This question led me on a journey of more than 10,000 research hours where I learned that there are some in the financial industry who did not give that kind of advice. Many experts said they did not see the 2008 market crash coming. Others in the industry who are independent thinkers not tied to Wall Street did see the 2008 crash on the horizon.

The Death of Money avalanche…

Jim Rickards is one of those independent experts, who is on guard for the next market crash. In his book, The Death of Money, Rickards provides a great analogy, comparing a market crash to an avalanche.

An avalanche starts out small, with a single snowflake breaking loose and tumbling into another and then another. Soon, its momentum becomes a massive snowball barreling down the side of the mountain, making an ever-growing snowball, wiping out everything in its path, and ending in destruction. Just as everything in the path of an avalanche is crushed and carried away, banks get wiped out during a financial collapse – as are stock market investors.

The debt “tsunami”…

Jim Rogers has become one of the best minds in the world over the past 50 years as to how to diminish investors’ risk and help them capitalize on “down market” cycles. Rogers’ credibility is impeccable – he has predicted economic cycles – especially outright market collapses.  Rogers says that the nest crash will be caused by the debt all major countries are carrying and their printing of more and more paper money, which is out of control. He believes multitudes will be crushed by the tsunami and economic chaos that will be caused by such a crash:

“The debt is going higher and higher. The money printing is going higher and higher.  We’ve had 50 or 60 years of success in America.  You’ve got to pay the price someday whether you like it or not. The longer you delay the day of reckoning, the worse the day of reckoning is going to be. This is not going to be fun. 

You saw what happened in 2008, which was worse than the previous economic setback because the debt was so much higher. Well now the debt is staggeringly much higher, and so the next economic problem, whenever it happens and whatever causes it, is going to be worse than in the past, because we have these unbelievable levels of debt and unbelievable levels of money printing all over the world. Be worried and get prepared.”

What can the average investor do?

As most of you know, it has been a rough ride for the average investor in the market this past week. Unlike the wealthy, the average investor stands to lose more than just money. For many, their future security rides on the funds they have invested. Most can’t afford to hire the smartest and most successful financial minds in the world to help protect their assets.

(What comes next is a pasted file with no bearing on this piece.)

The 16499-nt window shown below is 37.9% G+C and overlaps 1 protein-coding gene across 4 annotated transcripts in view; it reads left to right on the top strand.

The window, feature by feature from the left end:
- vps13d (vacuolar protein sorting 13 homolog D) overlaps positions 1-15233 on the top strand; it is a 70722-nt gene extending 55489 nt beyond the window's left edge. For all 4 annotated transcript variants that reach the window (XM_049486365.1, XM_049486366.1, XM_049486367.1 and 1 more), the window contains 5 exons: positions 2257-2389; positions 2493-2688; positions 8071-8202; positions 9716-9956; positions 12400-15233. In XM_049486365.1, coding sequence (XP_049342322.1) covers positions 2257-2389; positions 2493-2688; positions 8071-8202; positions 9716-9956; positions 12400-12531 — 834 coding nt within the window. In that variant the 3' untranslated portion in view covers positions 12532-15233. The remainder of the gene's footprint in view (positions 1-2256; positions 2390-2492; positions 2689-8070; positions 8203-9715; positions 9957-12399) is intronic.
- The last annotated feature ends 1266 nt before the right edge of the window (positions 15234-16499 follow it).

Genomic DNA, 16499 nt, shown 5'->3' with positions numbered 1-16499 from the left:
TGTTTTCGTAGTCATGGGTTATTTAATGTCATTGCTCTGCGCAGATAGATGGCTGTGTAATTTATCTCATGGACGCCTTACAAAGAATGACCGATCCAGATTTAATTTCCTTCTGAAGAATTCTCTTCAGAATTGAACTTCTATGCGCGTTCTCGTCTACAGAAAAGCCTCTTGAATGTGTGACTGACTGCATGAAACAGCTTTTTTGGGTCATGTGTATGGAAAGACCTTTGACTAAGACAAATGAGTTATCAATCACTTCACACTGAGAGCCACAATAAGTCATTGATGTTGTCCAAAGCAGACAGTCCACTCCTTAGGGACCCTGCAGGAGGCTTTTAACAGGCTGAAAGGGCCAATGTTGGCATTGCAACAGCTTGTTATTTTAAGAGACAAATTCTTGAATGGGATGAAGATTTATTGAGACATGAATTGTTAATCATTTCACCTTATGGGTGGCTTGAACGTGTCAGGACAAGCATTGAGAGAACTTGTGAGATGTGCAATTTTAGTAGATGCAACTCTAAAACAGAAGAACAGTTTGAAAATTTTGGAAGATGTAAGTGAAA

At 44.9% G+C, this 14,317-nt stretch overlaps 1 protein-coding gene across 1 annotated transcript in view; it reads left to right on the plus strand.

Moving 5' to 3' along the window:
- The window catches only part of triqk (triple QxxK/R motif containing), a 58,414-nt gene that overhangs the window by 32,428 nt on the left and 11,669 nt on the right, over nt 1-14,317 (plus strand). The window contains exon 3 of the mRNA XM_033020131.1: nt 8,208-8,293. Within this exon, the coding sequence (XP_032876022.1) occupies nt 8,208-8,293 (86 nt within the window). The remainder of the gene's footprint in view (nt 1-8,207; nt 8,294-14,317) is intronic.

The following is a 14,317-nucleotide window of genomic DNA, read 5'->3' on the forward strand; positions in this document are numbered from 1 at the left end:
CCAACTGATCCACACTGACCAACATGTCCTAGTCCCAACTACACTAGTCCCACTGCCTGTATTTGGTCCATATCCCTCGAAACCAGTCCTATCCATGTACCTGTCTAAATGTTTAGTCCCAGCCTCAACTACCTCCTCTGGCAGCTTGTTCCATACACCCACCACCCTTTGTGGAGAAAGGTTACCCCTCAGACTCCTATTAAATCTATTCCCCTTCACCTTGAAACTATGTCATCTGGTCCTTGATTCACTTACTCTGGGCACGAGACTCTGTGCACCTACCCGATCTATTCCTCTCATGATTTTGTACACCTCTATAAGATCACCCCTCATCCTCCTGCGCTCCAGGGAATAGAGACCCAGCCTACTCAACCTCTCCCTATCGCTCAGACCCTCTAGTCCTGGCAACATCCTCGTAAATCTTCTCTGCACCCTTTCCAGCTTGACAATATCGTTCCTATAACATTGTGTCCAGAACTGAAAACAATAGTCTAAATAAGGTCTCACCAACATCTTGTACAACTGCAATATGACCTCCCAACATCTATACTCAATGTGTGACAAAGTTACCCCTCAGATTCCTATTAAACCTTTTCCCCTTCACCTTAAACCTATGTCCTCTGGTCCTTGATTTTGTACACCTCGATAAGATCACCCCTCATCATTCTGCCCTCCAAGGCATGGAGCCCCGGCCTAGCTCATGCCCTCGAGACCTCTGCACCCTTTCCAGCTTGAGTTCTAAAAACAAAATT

Bill Fleckenstein, President of Fleckenstein Capital, commented:

 “They are trying to make the stock market go up and drag the economy along with it. It’s not going to work. There’s going to be a big accident. When people realize that it’s all a charade, the dollar will tank, the stock market will tank, and hopefully bond markets will tank. Gold will rally in that period of time because it’s done what it’s done because people have assumed complete infallibility on the part of the central bankers.”

  1. Be careful who you listen to.

Are you listening to those who encourage you to “stay put” in the market – or are you listening to those warning of immediate dangers being faced by keeping your money invested?  Maybe your age and desire to take less risk have something to do with your answer.  Instead of focusing on only the rate of return, perhaps you should be thinking about risk and return.

  1. Analyze your portfolio from a defensive approach.

Defensive investing focuses on protecting your wealth by putting asset protection at the center of an effective investment strategy. You can see the benefits of this approach in my Conservative, Conservative Blend and Sector styles of investing. Also, I encourage you to start educating yourself on defensive investing with these risk-averse resources and or at one of my upcoming complimentary seminars.

  • Are you worried about your portfolio?
  • Does it feel like to you that we are going down the same road as 2000 or 2008?

Feel free to leave a comment below!